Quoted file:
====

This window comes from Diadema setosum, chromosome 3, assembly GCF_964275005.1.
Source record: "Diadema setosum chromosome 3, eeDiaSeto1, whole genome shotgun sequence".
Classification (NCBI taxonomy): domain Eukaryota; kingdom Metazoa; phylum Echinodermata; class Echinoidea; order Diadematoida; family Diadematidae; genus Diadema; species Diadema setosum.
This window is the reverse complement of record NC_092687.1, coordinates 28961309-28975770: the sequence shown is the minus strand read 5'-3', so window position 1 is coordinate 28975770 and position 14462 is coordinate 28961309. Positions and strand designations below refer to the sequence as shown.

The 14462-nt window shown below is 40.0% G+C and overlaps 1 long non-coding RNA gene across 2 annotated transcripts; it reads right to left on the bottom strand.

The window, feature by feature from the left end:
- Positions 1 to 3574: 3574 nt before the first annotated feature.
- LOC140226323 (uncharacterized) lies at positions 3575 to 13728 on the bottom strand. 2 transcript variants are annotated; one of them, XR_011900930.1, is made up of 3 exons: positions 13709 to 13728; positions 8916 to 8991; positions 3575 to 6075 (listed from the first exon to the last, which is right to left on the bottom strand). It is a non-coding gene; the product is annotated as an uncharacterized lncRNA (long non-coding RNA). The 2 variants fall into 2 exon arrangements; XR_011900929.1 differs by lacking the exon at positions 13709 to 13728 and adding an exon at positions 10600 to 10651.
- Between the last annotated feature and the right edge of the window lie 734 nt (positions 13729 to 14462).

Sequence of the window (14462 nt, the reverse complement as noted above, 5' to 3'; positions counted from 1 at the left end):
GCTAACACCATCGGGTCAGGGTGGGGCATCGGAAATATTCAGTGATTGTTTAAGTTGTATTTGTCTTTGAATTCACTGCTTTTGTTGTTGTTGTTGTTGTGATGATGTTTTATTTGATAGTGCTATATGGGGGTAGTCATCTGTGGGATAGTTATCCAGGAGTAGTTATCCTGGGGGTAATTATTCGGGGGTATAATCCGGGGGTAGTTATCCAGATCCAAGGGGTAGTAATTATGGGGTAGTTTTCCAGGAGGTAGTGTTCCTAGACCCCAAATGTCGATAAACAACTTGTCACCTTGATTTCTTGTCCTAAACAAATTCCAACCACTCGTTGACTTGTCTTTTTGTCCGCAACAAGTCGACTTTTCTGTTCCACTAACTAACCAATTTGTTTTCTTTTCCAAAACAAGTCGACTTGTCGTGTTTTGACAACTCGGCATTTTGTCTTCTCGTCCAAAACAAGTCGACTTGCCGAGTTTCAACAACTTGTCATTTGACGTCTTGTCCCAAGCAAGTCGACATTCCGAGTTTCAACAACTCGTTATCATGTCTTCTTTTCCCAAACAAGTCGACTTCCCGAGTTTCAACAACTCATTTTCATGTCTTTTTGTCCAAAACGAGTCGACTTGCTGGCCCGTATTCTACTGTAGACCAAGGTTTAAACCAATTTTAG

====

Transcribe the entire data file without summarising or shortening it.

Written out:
This window comes from Diadema setosum, chromosome 3, assembly GCF_964275005.1.
Source record: "Diadema setosum chromosome 3, eeDiaSeto1, whole genome shotgun sequence".
Classification (NCBI taxonomy): domain Eukaryota; kingdom Metazoa; phylum Echinodermata; class Echinoidea; order Diadematoida; family Diadematidae; genus Diadema; species Diadema setosum.
This window is the reverse complement of record NC_092687.1, coordinates 28961309-28975770: the sequence shown is the minus strand read 5'-3', so window position 1 is coordinate 28975770 and position 14462 is coordinate 28961309. Positions and strand designations below refer to the sequence as shown.

The 14462-nt window shown below is 40.0% G+C and overlaps 1 long non-coding RNA gene across 2 annotated transcripts; it reads right to left on the bottom strand.

The window, feature by feature from the left end:
- Positions 1 to 3574: 3574 nt before the first annotated feature.
- LOC140226323 (uncharacterized) lies at positions 3575 to 13728 on the bottom strand. 2 transcript variants are annotated; one of them, XR_011900930.1, is made up of 3 exons: positions 13709 to 13728; positions 8916 to 8991; positions 3575 to 6075 (listed from the first exon to the last, which is right to left on the bottom strand). It is a non-coding gene; the product is annotated as an uncharacterized lncRNA (long non-coding RNA). The 2 variants fall into 2 exon arrangements; XR_011900929.1 differs by lacking the exon at positions 13709 to 13728 and adding an exon at positions 10600 to 10651.
- Between the last annotated feature and the right edge of the window lie 734 nt (positions 13729 to 14462).

Sequence of the window (14462 nt, the reverse complement as noted above, 5' to 3'; positions counted from 1 at the left end):
GCTAACACCATCGGGTCAGGGTGGGGCATCGGAAATATTCAGTGATTGTTTAAGTTGTATTTGTCTTTGAATTCACTGCTTTTGTTGTTGTTGTTGTTGTGATGATGTTTTATTTGATAGTGCTATATGGGGGTAGTCATCTGTGGGATAGTTATCCAGGAGTAGTTATCCTGGGGGTAATTATTCGGGGGTATAATCCGGGGGTAGTTATCCAGATCCAAGGGGTAGTAATTATGGGGTAGTTTTCCAGGAGGTAGTGTTCCTAGACCCCAAATGTCGATAAACAACTTGTCACCTTGATTTCTTGTCCTAAACAAATTCCAACCACTCGTTGACTTGTCTTTTTGTCCGCAACAAGTCGACTTTTCTGTTCCACTAACTAACCAATTTGTTTTCTTTTCCAAAACAAGTCGACTTGTCGTGTTTTGACAACTCGGCATTTTGTCTTCTCGTCCAAAACAAGTCGACTTGCCGAGTTTCAACAACTTGTCATTTGACGTCTTGTCCCAAGCAAGTCGACATTCCGAGTTTCAACAACTCGTTATCATGTCTTCTTTTCCCAAACAAGTCGACTTCCCGAGTTTCAACAACTCATTTTCATGTCTTTTTGTCCAAAACGAGTCGACTTGCTGGCCCGTATTCTACTGTAGACCAAGGTTTAAACCAATTTTAG